10 More attention should be given to each conflict resulted from these different claims. Nonetheless, as stated before, this paper focuses on the tensions between China and the Philippines. Therefore, to better understand it, this part will further on that specific conflict. The Philippines and China The dispute between China and the Philippines is one of the most interesting conflicts in the area. The most disputed islands, as previously mentioned, are the Spratly Islands, which are claimed by China and the Philippines, as well as, the Scarborough Shoal. On the Scarborough Shoal both states placed its flags already in The tensions between both countries regarding the islands escalated in 2012, when Chinese coast guard expelled Filipino fishermen from the area near Scarborough Shoal. As the Scarborough Shoal is situated less than 125 miles from the main Philippine islands, by the UNCLOS it would be, as previously mentioned, part of its EEZ, which made the Chinese illegal under the international convention and law. As a result, the Philippines took the case of China claims to the Permanent Court of Arbitration 33. Also, as mentioned before, the area is an extremely important trading route, which makes it an imperative to preserve freedom of navigation in the region. It was in order to preserve this freedom by all means that the United States inserted themselves in the case. As the Philippines are not only their former colony but also an ally, the US showed its support to the Philippine claims in the conflict and in the PCA 34. The outcome was joint military exercises in the region, and statements by the American government that, based on UNCLOS, China has no sovereignty over the area Benner, Tensions escalate over South China Sea claims, Bader, The U.S. and China s nine-dash line: ending the ambiguity, Ibidem. 35 Ibidem. Working Draft. Please Do Not Cite. 10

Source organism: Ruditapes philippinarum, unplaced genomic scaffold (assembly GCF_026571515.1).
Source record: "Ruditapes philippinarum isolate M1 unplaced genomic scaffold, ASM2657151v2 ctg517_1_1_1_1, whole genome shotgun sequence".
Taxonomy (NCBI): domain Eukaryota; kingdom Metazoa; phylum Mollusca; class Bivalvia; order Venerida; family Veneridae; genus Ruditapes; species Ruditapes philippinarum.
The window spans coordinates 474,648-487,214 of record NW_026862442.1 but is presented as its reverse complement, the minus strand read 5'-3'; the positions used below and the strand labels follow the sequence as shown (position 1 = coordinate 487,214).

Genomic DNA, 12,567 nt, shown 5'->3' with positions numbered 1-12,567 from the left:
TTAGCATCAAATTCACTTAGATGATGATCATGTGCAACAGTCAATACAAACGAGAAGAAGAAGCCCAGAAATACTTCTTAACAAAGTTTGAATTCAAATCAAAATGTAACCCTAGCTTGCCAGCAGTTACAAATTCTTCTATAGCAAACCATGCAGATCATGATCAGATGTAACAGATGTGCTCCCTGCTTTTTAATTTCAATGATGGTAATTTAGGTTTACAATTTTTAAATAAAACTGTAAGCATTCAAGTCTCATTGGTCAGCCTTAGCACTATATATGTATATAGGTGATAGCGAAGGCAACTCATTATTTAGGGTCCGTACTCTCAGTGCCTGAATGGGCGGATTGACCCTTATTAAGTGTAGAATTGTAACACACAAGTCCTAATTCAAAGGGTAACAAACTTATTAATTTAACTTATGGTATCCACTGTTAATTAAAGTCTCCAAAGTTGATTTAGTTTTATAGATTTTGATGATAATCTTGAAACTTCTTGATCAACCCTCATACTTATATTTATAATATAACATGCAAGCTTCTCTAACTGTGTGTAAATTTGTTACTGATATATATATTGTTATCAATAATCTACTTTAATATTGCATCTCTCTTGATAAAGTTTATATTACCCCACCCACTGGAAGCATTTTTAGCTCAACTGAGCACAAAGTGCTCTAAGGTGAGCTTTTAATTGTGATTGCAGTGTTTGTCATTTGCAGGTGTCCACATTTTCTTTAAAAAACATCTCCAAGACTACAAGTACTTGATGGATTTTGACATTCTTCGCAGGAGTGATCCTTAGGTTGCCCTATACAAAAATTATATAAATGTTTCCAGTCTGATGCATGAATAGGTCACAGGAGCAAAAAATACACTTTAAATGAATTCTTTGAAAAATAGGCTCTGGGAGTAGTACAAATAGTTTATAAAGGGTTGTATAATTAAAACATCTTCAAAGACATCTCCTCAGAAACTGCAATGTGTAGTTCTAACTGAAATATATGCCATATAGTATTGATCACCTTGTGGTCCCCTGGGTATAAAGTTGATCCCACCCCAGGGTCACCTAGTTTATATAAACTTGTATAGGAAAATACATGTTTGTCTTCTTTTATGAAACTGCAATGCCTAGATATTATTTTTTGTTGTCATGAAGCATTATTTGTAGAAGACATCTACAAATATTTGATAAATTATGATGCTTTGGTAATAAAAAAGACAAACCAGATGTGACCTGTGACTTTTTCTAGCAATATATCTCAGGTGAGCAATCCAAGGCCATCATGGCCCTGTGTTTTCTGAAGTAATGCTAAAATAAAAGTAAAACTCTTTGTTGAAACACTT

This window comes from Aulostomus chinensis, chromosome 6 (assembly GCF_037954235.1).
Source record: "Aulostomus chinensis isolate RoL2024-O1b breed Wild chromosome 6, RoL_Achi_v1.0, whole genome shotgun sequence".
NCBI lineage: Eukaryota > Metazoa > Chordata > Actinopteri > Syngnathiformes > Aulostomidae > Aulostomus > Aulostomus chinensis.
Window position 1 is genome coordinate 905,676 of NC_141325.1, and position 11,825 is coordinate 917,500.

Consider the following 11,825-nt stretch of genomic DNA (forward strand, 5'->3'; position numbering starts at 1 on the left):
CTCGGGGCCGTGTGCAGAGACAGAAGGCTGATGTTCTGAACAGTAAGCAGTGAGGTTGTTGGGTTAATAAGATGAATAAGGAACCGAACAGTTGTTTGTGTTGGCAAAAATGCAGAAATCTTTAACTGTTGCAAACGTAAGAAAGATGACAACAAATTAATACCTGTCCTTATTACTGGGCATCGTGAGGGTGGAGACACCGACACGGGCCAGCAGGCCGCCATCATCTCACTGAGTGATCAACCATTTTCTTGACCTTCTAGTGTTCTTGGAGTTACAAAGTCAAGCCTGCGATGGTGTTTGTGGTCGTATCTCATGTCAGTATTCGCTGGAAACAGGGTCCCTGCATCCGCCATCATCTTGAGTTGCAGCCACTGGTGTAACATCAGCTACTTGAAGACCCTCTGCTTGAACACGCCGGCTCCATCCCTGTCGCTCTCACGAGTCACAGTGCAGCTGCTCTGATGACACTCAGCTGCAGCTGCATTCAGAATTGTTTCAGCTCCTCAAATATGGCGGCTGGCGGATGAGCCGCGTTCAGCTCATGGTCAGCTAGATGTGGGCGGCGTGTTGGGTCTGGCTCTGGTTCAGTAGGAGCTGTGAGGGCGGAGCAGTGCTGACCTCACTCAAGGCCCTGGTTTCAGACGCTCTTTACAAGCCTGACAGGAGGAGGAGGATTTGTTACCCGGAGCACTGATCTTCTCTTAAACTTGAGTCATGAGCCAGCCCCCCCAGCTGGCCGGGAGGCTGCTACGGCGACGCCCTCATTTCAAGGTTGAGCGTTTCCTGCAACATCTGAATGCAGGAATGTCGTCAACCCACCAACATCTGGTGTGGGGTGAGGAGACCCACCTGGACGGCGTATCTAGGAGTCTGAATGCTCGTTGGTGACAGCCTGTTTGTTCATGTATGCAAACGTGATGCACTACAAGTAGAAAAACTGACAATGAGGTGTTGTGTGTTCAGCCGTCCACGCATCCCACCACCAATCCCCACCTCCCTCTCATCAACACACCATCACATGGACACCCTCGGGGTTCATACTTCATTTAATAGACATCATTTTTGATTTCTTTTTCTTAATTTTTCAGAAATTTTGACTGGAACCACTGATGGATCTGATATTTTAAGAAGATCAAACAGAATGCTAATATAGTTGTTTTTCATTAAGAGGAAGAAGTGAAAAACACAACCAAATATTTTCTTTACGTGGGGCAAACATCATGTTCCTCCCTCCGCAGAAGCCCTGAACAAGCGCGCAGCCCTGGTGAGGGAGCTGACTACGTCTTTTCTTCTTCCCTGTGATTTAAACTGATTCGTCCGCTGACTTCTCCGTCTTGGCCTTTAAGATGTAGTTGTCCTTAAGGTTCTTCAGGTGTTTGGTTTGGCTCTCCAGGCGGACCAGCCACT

11 Both China and the US claim to have their own explanations and interpretations on keeping freedom of navigation as well as militarization of the South China Sea, which range from territoriality to the maintenance of regional status quo. As it could be expected, both are accuse the other of irregular militarization and lack of right for actions in the region, even if it is order to preserve freedom of navigation Unsolved actions and declarations led to more tensions in the area, which escalated with major arming up of all parties with the help of their allies 38. This alarmed not only the states in the region but the international community as well. ECONOMIC IMPORTANCE AND RISKS The South China Sea is economically vital not only for the countries in the area, but for the global market. It is not only one of the largest world trade routes, but is also estimated to be rich with natural gas and oil, and it has some of the world s richest reef systems representing more than 12 percent of the worldwide fishing 39. In this section, economic importance and economic risks that the conflict could cause will be explained. Trade route One of the things that make South China Sea stay the focus of the international society is its significance for global trade. Around 90% of global trade goes through sea and roughly half of it passes through South China Sea 40. The Indian and the Pacific Oceans are connected through Malacca Strait, which runs between Indonesia, Malaysia and Singapore, and South China Sea. This getaway has its 36 Benner, Tensions escalate over South China Sea claims, Ahmed Mansour, US, not China, Militarising the South China Sea: FM. Aljazeera. May Available at: (Accessed 06/06/2017). 38 Benner, Tensions escalate over South China Sea claims, Greer, The South China Sea is really a fishery dispute, International Chamber of Shipping [ICS], Shipping and World Trade. [no date] Available at (Accessed 06/06/2017) Working Draft. Please Do Not Cite. 11